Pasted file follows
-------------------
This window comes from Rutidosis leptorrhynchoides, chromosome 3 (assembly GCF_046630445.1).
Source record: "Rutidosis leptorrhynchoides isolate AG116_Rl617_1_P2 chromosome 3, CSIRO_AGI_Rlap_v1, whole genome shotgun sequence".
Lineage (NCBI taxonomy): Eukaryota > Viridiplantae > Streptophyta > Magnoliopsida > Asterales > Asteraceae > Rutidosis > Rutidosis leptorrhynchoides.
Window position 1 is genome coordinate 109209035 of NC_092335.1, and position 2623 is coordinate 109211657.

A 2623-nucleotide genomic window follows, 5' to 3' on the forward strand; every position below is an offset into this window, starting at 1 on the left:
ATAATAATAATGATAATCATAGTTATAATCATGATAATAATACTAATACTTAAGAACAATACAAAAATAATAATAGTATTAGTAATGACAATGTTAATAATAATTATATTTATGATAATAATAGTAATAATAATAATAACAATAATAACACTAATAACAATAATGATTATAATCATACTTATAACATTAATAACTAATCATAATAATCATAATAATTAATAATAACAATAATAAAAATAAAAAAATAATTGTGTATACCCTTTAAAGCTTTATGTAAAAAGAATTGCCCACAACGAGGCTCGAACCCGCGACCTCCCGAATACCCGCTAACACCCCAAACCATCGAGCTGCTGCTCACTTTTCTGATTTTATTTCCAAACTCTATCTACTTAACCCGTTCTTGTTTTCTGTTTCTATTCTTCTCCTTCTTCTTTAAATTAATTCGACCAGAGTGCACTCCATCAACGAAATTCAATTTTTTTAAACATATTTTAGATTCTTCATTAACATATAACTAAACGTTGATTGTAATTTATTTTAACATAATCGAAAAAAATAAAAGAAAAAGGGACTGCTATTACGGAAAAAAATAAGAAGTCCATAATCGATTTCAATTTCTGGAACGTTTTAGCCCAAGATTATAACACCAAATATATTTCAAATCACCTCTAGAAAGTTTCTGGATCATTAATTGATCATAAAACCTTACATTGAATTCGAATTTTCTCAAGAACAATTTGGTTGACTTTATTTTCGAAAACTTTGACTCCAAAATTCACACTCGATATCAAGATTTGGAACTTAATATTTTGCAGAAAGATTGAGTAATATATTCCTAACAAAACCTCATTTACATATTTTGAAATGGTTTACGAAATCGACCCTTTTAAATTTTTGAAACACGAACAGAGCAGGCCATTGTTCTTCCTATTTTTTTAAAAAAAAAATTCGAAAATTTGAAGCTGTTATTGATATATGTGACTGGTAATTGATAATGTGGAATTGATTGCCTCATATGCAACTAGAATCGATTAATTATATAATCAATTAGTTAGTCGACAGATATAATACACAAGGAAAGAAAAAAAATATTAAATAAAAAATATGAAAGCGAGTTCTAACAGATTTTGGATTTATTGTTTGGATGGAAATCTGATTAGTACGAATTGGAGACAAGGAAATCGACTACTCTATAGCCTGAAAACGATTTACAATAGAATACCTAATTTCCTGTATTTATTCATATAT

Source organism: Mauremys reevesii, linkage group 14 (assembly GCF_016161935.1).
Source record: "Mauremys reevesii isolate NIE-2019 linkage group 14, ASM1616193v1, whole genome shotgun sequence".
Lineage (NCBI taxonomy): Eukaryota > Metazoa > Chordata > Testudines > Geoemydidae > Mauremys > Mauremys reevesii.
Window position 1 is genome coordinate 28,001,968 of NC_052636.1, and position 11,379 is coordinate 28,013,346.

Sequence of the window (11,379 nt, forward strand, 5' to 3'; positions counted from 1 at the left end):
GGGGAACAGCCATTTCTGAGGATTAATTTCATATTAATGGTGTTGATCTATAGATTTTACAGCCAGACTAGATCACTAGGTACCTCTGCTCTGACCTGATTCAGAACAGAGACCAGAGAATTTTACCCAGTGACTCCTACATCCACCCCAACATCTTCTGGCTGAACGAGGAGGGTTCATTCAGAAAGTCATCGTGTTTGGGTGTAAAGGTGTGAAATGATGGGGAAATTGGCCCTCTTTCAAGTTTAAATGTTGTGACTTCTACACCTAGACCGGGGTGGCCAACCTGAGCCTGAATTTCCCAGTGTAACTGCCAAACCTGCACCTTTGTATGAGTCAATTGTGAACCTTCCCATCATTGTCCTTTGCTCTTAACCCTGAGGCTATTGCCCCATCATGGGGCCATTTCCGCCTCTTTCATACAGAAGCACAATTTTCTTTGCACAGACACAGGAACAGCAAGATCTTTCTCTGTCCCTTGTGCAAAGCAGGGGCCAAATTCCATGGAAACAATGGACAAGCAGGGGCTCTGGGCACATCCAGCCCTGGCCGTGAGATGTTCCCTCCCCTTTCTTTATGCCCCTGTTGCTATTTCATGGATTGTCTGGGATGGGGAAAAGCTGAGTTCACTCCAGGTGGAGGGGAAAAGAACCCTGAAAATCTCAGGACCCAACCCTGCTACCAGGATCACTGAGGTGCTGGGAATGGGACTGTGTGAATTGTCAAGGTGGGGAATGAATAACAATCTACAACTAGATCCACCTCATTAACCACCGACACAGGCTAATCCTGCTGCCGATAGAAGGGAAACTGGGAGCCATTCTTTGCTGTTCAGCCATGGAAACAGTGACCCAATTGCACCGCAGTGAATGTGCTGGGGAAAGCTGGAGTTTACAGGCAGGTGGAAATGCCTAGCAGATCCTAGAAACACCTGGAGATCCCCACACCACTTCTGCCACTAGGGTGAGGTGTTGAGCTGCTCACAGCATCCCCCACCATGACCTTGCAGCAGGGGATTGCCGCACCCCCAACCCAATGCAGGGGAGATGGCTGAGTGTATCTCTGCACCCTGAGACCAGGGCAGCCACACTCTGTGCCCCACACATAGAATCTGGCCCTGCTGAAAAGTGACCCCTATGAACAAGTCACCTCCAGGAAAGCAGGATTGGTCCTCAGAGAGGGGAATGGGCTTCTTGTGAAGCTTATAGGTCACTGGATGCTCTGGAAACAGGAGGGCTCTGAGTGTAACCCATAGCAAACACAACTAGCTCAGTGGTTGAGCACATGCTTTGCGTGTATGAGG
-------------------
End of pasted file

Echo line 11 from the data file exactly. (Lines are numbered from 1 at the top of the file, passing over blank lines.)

Sequence of the window (11,379 nt, forward strand, 5' to 3'; positions counted from 1 at the left end):